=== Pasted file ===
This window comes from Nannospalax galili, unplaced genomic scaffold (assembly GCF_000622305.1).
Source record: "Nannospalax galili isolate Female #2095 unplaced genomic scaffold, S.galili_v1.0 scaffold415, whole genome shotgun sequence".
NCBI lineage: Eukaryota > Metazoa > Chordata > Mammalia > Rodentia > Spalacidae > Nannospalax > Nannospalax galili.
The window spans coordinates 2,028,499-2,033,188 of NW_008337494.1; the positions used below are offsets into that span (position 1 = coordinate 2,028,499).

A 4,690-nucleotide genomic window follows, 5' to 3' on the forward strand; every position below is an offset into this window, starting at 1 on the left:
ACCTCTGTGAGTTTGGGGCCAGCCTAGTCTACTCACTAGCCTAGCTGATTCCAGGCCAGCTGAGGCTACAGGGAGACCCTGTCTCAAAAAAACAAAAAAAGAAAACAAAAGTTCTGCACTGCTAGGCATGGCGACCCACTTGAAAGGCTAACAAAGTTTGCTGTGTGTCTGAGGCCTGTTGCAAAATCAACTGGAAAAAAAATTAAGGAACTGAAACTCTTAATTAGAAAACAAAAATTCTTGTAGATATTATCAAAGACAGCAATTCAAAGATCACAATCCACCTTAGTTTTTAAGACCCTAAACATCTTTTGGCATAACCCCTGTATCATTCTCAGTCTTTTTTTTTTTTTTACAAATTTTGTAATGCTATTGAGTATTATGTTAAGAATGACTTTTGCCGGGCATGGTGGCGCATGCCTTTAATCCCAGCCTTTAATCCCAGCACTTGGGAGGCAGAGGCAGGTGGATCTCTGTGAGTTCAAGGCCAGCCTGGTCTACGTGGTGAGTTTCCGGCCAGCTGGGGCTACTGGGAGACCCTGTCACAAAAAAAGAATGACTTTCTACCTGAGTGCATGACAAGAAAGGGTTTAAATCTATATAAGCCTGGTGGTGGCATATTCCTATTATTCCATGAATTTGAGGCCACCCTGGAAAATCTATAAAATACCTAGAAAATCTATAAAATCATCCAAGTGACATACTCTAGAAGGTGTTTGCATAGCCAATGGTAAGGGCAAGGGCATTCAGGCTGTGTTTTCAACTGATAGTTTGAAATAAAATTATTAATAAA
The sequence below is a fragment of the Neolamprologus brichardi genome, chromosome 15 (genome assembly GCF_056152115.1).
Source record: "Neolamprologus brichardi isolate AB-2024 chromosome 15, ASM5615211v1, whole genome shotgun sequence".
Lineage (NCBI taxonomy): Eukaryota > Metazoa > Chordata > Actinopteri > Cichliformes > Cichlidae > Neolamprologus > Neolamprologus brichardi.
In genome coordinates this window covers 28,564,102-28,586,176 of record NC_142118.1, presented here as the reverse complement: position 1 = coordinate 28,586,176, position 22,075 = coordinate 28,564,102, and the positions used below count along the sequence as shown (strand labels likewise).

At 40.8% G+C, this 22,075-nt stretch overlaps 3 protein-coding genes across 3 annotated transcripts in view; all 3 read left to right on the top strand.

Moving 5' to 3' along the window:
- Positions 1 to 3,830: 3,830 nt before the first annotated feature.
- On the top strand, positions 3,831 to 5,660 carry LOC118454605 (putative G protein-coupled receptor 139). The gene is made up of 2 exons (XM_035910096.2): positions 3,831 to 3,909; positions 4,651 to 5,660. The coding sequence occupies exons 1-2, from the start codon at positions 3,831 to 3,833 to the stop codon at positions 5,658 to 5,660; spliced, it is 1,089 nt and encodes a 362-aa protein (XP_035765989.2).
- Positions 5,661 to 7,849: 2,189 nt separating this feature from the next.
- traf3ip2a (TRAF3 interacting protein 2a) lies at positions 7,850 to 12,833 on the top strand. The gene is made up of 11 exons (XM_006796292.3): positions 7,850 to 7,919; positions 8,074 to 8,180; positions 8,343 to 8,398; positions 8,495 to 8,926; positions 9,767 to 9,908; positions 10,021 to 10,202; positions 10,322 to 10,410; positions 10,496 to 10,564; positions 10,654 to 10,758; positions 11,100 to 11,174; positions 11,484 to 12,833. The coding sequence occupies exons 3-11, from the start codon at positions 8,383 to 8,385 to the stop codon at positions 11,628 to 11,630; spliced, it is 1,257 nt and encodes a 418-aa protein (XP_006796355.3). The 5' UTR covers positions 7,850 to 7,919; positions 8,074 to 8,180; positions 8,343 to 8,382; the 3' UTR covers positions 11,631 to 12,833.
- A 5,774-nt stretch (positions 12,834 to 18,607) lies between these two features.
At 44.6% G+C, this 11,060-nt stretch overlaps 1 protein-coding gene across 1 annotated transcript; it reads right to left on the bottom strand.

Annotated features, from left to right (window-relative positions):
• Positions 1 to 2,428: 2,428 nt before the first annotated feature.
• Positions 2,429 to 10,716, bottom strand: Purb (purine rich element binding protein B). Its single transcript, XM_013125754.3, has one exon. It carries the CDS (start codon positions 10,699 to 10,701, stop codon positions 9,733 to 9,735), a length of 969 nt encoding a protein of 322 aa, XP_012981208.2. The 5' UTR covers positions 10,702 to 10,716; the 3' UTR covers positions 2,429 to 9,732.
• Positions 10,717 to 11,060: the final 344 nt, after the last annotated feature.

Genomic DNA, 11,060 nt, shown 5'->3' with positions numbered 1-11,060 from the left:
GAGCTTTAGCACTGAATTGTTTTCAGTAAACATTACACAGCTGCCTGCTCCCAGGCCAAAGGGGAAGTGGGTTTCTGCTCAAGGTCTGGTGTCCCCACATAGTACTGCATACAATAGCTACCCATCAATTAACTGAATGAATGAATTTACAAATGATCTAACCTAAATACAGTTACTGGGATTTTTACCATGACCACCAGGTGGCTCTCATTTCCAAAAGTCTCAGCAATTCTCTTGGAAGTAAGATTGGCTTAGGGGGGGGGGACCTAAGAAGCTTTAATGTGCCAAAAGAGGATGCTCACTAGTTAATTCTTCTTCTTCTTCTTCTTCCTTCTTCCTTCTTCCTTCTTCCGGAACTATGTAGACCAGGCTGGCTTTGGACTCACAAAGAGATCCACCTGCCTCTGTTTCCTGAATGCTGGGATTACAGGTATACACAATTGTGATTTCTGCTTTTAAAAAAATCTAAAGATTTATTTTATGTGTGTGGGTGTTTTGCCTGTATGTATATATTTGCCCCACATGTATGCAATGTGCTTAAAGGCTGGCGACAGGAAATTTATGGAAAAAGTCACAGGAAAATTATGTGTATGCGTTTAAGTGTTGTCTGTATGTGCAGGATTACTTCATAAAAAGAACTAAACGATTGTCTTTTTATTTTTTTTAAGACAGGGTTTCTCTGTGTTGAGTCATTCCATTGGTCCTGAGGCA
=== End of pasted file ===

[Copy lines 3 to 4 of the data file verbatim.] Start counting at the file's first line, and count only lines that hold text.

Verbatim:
NCBI lineage: Eukaryota > Metazoa > Chordata > Mammalia > Rodentia > Spalacidae > Nannospalax > Nannospalax galili.
The window spans coordinates 2,028,499-2,033,188 of NW_008337494.1; the positions used below are offsets into that span (position 1 = coordinate 2,028,499).